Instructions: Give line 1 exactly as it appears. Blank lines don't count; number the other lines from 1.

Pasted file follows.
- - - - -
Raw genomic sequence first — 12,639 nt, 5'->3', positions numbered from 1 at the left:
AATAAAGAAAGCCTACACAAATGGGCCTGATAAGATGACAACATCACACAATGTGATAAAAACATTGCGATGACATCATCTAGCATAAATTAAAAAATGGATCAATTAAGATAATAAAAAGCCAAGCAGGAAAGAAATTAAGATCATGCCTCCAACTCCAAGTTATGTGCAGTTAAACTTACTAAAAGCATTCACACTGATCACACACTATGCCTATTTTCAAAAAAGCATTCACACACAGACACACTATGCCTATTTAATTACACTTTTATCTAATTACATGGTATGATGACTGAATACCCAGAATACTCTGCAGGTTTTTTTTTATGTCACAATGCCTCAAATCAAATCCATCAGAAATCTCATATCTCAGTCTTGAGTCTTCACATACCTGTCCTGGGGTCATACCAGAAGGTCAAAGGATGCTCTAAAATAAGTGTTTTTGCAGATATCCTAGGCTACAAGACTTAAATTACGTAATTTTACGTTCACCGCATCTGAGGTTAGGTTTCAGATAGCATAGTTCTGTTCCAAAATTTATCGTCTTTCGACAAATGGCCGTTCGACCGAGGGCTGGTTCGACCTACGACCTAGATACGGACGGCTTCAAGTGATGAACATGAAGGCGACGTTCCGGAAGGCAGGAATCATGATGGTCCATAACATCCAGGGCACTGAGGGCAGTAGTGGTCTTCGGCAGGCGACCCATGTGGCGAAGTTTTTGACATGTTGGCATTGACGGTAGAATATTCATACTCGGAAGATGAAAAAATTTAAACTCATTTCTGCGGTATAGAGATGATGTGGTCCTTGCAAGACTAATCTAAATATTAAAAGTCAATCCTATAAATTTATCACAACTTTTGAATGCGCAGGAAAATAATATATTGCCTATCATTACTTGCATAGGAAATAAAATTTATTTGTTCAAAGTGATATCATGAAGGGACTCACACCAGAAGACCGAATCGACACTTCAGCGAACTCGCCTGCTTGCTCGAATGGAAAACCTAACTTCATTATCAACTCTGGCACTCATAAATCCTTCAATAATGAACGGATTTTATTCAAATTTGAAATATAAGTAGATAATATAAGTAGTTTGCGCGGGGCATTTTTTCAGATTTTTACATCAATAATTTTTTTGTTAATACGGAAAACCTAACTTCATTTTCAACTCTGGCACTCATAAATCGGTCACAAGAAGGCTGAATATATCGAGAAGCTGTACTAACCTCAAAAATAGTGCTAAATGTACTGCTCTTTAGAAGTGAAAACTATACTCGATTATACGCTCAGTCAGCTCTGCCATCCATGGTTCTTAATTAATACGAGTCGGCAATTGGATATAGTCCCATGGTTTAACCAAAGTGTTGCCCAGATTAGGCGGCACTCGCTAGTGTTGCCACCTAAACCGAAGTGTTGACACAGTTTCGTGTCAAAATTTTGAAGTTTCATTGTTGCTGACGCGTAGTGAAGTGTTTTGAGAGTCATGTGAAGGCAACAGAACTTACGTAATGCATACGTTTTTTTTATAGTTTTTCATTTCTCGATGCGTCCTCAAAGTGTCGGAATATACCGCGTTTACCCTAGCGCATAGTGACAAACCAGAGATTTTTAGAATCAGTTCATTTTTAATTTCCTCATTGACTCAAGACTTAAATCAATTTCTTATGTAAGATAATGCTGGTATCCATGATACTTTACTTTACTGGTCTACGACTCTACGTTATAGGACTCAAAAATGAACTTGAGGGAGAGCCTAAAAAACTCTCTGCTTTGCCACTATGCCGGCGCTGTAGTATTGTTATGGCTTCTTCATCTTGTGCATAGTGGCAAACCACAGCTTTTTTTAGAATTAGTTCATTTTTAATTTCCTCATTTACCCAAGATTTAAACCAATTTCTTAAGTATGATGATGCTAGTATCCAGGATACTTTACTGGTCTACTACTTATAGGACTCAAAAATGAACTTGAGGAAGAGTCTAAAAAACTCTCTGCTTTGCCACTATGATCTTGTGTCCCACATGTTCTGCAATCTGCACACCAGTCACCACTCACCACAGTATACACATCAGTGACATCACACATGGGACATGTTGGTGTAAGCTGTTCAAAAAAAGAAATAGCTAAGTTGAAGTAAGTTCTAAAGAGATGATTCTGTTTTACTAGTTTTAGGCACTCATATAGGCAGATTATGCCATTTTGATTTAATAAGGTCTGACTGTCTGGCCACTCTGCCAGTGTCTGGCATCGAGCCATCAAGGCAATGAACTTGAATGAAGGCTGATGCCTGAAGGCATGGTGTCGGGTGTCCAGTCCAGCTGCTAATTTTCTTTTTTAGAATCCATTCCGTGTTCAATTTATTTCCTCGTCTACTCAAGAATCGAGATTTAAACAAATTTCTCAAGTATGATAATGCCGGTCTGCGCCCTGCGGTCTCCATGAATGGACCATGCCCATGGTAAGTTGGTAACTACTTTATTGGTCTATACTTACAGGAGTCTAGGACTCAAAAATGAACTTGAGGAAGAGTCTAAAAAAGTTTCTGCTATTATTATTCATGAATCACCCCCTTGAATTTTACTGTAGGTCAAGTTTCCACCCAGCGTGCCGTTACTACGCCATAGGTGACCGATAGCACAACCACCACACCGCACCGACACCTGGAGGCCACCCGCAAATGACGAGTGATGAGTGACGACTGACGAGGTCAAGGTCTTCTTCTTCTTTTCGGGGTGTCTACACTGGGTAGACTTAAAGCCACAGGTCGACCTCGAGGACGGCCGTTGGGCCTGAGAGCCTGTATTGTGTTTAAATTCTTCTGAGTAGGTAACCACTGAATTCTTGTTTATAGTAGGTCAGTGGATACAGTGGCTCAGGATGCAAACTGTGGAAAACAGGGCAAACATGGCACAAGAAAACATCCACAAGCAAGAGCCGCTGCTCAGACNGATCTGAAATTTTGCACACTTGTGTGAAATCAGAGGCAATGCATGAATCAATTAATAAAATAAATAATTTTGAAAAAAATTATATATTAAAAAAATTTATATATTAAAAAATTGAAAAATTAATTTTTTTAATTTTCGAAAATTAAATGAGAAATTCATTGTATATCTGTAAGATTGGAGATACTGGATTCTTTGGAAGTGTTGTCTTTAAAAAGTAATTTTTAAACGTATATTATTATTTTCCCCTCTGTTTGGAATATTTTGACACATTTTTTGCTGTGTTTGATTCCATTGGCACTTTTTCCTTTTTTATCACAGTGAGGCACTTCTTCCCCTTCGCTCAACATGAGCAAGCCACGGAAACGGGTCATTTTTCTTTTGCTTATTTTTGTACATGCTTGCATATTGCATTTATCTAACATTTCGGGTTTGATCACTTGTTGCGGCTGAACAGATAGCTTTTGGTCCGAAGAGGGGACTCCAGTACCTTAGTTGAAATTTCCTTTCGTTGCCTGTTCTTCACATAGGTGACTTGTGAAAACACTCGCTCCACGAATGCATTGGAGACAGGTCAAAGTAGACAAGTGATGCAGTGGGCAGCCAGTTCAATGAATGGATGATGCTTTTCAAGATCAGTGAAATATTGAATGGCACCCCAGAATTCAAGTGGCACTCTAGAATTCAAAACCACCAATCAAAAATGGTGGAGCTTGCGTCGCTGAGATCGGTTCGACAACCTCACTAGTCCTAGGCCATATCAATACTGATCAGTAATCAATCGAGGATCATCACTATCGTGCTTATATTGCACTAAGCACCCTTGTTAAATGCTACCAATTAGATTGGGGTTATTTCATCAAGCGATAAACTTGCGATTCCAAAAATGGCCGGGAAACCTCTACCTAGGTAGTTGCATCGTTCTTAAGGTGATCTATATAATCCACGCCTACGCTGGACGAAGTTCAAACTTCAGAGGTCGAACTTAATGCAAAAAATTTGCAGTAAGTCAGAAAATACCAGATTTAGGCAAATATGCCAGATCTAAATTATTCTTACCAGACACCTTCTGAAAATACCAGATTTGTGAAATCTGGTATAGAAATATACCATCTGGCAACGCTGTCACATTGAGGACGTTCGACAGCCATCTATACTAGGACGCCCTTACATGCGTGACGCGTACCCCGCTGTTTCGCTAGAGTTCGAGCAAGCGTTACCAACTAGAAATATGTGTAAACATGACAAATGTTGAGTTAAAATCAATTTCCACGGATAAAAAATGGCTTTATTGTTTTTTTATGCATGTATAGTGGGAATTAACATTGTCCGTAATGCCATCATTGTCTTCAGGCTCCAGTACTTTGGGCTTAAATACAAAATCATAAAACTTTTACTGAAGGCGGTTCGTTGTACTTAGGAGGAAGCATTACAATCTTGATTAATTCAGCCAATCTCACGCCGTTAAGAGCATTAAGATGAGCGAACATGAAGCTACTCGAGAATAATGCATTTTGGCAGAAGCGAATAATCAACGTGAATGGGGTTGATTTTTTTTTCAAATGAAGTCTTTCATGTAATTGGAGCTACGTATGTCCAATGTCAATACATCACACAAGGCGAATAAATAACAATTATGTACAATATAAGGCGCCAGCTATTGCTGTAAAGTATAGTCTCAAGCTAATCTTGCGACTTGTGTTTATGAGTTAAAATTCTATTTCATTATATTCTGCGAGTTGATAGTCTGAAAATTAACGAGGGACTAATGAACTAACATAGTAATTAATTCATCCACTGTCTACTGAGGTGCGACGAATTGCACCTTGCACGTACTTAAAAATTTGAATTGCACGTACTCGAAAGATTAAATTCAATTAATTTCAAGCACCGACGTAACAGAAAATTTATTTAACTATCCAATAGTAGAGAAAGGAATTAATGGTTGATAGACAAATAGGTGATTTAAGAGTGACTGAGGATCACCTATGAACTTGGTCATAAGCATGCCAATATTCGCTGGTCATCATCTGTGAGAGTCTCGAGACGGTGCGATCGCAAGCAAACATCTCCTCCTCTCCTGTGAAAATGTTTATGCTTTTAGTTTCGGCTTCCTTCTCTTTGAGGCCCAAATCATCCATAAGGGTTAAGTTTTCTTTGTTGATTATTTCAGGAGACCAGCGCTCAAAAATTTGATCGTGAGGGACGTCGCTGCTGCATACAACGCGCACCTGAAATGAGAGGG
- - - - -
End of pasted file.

Raw genomic sequence first — 12,639 nt, 5'->3', positions numbered from 1 at the left: